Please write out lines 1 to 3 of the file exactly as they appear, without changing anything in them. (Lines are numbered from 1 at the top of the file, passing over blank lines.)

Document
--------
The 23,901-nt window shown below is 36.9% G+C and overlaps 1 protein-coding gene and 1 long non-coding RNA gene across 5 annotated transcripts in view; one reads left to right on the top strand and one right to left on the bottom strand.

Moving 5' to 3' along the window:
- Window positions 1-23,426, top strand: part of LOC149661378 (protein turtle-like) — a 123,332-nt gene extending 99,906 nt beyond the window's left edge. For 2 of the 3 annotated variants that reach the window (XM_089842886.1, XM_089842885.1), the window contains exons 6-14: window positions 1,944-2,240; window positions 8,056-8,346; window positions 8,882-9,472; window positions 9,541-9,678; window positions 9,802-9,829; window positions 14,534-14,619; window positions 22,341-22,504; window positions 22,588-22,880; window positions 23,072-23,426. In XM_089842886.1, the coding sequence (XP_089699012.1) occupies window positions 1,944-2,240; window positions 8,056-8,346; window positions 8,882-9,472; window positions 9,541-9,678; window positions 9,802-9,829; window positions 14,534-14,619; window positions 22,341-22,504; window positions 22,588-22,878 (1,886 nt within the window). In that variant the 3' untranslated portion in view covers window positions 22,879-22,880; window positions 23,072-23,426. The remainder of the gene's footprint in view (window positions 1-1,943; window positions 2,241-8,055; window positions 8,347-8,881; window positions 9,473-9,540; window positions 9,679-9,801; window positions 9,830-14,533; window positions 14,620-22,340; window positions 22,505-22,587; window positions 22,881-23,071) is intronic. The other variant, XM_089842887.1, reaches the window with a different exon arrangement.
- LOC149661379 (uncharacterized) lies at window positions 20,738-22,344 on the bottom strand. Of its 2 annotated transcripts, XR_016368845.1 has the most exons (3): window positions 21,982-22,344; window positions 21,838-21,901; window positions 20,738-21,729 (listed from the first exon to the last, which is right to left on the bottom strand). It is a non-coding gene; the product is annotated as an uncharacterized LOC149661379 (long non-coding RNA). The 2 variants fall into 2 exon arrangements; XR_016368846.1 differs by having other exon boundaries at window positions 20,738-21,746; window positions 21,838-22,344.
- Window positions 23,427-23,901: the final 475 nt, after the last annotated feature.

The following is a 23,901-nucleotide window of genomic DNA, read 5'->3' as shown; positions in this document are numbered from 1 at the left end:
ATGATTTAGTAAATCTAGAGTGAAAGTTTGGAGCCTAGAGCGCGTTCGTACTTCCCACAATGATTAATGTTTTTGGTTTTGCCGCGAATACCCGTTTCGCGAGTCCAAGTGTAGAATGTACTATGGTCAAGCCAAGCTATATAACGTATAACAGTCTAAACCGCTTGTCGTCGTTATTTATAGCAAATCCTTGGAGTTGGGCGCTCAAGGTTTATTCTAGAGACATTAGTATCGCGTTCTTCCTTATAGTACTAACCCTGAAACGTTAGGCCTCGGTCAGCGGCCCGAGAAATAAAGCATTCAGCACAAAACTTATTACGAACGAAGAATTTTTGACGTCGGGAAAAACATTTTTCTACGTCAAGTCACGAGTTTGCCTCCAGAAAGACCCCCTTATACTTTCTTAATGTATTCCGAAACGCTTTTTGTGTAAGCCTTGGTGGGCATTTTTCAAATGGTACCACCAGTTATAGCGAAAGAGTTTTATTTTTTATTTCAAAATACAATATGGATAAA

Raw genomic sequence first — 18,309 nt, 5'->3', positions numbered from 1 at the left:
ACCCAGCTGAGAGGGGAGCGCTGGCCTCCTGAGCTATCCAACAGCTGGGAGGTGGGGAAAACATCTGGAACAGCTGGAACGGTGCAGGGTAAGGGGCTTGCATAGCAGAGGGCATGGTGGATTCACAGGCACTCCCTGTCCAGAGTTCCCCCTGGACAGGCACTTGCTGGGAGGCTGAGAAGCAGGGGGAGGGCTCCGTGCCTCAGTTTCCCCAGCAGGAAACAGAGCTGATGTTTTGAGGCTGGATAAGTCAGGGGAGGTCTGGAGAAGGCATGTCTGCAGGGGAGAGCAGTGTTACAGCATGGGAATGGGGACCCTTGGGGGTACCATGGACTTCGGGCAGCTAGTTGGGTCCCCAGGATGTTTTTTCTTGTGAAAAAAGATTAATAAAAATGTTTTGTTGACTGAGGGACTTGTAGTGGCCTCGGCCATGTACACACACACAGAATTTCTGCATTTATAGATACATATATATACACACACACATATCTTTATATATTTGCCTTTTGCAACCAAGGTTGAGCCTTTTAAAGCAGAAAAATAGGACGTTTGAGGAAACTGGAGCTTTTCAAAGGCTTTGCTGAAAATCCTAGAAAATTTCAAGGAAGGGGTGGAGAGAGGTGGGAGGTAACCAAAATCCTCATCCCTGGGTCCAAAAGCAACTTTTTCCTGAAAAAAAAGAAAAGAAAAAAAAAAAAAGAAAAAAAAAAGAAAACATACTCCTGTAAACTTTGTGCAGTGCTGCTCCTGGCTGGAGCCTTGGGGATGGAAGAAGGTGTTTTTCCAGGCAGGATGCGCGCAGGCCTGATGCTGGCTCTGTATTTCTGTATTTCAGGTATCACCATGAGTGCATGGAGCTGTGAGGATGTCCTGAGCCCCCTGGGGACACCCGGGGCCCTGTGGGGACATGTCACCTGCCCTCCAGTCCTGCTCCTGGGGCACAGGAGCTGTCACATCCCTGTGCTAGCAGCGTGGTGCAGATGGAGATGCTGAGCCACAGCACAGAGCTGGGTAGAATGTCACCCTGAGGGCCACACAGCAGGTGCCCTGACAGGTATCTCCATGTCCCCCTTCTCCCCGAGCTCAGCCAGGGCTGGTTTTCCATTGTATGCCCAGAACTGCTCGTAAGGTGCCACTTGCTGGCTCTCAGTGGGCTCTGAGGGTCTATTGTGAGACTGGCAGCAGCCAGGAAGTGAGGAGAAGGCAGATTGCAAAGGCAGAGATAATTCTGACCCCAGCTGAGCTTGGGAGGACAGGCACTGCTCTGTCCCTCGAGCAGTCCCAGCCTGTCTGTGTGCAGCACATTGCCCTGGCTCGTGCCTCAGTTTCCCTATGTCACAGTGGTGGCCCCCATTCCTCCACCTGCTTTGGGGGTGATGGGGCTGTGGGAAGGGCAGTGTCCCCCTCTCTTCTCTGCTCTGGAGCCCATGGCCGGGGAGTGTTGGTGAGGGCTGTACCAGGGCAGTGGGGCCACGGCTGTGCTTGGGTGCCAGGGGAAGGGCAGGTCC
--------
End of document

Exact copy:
The 23,901-nt window shown below is 36.9% G+C and overlaps 1 protein-coding gene and 1 long non-coding RNA gene across 5 annotated transcripts in view; one reads left to right on the top strand and one right to left on the bottom strand.

Moving 5' to 3' along the window:
- Window positions 1-23,426, top strand: part of LOC149661378 (protein turtle-like) — a 123,332-nt gene extending 99,906 nt beyond the window's left edge. For 2 of the 3 annotated variants that reach the window (XM_089842886.1, XM_089842885.1), the window contains exons 6-14: window positions 1,944-2,240; window positions 8,056-8,346; window positions 8,882-9,472; window positions 9,541-9,678; window positions 9,802-9,829; window positions 14,534-14,619; window positions 22,341-22,504; window positions 22,588-22,880; window positions 23,072-23,426. In XM_089842886.1, the coding sequence (XP_089699012.1) occupies window positions 1,944-2,240; window positions 8,056-8,346; window positions 8,882-9,472; window positions 9,541-9,678; window positions 9,802-9,829; window positions 14,534-14,619; window positions 22,341-22,504; window positions 22,588-22,878 (1,886 nt within the window). In that variant the 3' untranslated portion in view covers window positions 22,879-22,880; window positions 23,072-23,426. The remainder of the gene's footprint in view (window positions 1-1,943; window positions 2,241-8,055; window positions 8,347-8,881; window positions 9,473-9,540; window positions 9,679-9,801; window positions 9,830-14,533; window positions 14,620-22,340; window positions 22,505-22,587; window positions 22,881-23,071) is intronic. The other variant, XM_089842887.1, reaches the window with a different exon arrangement.